There are a number of actions that can help in preventing lines and wrinkles. In the treatment room, bimonthly skin care treatments (like superficial peels) to keep the skin rejuvenated can be performed, as well as quarterly neuromodulator injections (to prevent some facial expression, which can postpone the development of wrinkles) and LED treatments. LED (or low level light therapy) with a polychromatic panel (running multiple wavelengths of blue, red, and near infrared simultaneously) is always a good adjunct treatment for clients considering virtually any service intended to prevent the signs of aging, since it can keep the skin clear, reduce inflammation that can lead to lines and wrinkles, and up-regulate collagen production.

At home, it is essential for clients to incorporate a comprehensive skin care plan that includes daily sun protection, hyaluronic acid, and antioxidants.
Lifestyle can also play an important role. Clients should limit sun exposure, smoking, and alcohol consumption, which can lead to photodamage and premature aging.
If a client’s expression lines remain visible at rest, then it is time to step it up and correct those deeper lines and wrinkles. Keep in mind that these wrinkles are the result of genetics, years of movement, environmental exposure, and the loss of fat, bone, and collagen underneath the surface. So, in order to effect change to a depression on the face, it is important to not only turn over the cells on the surface of the skin to minimize the appearance of those lines, but to also consider ways to rebuild the structure underneath.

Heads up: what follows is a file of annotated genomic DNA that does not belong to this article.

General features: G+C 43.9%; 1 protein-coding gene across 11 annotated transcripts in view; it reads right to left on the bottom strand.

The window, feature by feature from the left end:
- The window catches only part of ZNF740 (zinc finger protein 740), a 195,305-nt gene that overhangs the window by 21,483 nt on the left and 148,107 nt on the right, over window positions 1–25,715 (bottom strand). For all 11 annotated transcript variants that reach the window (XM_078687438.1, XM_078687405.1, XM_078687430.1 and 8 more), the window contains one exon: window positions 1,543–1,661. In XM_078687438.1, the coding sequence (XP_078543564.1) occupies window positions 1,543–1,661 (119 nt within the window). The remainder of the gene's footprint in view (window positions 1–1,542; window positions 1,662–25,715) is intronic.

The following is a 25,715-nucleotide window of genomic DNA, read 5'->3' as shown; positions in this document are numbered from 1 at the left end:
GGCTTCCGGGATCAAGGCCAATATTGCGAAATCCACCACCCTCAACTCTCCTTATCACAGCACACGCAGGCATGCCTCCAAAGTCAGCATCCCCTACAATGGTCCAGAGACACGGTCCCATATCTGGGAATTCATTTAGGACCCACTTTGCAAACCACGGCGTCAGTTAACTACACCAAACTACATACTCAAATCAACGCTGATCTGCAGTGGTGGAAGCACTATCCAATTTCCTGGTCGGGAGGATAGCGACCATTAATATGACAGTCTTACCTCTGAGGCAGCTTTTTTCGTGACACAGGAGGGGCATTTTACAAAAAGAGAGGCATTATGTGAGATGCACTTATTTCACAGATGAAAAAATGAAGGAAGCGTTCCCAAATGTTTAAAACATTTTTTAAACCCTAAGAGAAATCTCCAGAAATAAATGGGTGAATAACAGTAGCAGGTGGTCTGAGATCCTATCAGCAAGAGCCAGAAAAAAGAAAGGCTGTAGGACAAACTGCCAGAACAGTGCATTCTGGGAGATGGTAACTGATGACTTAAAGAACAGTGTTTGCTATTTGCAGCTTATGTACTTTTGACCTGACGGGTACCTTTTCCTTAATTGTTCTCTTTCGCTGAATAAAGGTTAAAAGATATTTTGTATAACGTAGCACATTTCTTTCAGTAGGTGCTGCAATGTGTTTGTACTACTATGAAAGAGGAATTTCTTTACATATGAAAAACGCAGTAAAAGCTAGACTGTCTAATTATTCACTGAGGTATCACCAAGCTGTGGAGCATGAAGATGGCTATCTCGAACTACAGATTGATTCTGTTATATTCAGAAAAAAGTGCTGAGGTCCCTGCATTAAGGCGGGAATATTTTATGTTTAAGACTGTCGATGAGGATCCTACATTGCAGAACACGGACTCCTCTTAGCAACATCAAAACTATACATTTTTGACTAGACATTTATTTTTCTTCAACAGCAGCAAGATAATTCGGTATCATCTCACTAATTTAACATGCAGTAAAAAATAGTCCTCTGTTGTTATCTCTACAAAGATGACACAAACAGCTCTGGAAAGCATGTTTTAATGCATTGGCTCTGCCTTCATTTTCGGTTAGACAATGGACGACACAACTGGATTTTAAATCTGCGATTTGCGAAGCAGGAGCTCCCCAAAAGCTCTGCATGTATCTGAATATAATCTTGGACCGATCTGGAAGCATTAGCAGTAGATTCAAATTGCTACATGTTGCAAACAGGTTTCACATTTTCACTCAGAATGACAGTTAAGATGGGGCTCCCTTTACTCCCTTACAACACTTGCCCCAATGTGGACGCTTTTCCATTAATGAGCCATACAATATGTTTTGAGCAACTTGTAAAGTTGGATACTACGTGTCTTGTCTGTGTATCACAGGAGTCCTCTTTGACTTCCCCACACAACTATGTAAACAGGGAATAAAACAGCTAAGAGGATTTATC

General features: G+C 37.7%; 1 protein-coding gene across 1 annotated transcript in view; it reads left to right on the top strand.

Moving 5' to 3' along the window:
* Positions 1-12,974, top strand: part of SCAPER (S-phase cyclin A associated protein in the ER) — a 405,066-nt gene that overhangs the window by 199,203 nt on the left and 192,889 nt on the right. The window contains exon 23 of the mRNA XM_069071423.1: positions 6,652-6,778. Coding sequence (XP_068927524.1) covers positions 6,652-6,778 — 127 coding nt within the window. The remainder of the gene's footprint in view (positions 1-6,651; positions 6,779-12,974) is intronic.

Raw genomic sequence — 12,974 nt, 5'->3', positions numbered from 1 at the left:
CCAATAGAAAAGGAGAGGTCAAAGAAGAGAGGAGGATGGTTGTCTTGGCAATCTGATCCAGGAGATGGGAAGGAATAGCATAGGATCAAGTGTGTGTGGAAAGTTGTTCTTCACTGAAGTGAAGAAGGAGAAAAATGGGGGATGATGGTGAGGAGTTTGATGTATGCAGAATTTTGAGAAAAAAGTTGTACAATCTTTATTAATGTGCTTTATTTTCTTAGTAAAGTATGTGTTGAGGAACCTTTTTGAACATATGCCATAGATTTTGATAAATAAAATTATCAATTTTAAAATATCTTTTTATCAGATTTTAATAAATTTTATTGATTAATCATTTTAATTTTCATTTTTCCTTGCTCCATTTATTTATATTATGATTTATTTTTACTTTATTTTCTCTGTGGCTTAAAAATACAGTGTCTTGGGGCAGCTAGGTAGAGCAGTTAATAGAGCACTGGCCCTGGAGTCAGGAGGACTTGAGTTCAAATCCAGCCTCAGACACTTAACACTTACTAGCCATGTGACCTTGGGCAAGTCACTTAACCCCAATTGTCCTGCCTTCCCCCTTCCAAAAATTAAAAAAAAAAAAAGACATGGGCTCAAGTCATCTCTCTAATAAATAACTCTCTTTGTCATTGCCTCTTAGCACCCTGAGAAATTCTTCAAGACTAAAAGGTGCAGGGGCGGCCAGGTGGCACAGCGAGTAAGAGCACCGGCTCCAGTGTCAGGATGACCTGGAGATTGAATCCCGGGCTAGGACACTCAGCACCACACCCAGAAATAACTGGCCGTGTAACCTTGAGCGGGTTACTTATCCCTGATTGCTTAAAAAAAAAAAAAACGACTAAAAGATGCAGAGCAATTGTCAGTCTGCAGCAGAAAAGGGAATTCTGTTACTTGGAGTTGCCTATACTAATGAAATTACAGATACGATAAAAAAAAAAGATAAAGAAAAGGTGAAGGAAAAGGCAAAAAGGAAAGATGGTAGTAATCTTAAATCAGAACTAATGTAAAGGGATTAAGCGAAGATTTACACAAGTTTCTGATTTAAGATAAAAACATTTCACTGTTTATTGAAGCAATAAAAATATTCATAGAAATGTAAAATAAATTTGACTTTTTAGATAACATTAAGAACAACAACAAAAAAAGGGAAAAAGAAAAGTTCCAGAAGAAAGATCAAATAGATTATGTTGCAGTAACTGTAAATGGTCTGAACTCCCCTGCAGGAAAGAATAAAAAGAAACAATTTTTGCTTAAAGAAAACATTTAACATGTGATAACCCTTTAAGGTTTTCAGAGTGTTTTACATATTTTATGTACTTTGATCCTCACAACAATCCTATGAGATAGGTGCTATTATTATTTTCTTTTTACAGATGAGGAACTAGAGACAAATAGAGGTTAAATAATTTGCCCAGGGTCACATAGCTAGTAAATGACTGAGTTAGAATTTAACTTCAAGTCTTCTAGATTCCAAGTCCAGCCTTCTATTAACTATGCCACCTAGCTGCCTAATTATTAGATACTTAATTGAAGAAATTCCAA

To correct lines and wrinkles, follow the steps taken to prevent them, but step it up. In the treatment room, step up resurfacing procedures for clients with more aggressive protocols, increased frequency, or both. Trade superficial peels for mid-depth peels or try a series of three to four microneedling (or microchanneling, depending on state laws) treatments about every four week that puncture the skin with tiny needles, triggering the skin to produce more collagen as it heals those microscopic wounds. These treatments will address the more superficial lines on the surface of the skin, but if the lines are deeper (crevices and folds rather than etched, fine lines), then injecting dermal fillers may be necessary to lift and fill specific areas of volume loss. If social downtime is an issue, integrate a post procedure LED treatment as part of the protocol to minimize redness and bruising or consider twice weekly LED treatments (for four to six weeks) as the primary procedure (using a combination of red light, 620-670 nm and near-infrared, 810- 880 nm wavelengths) to boost epidermal cellular activity and activate fibroblasts with zero downtime.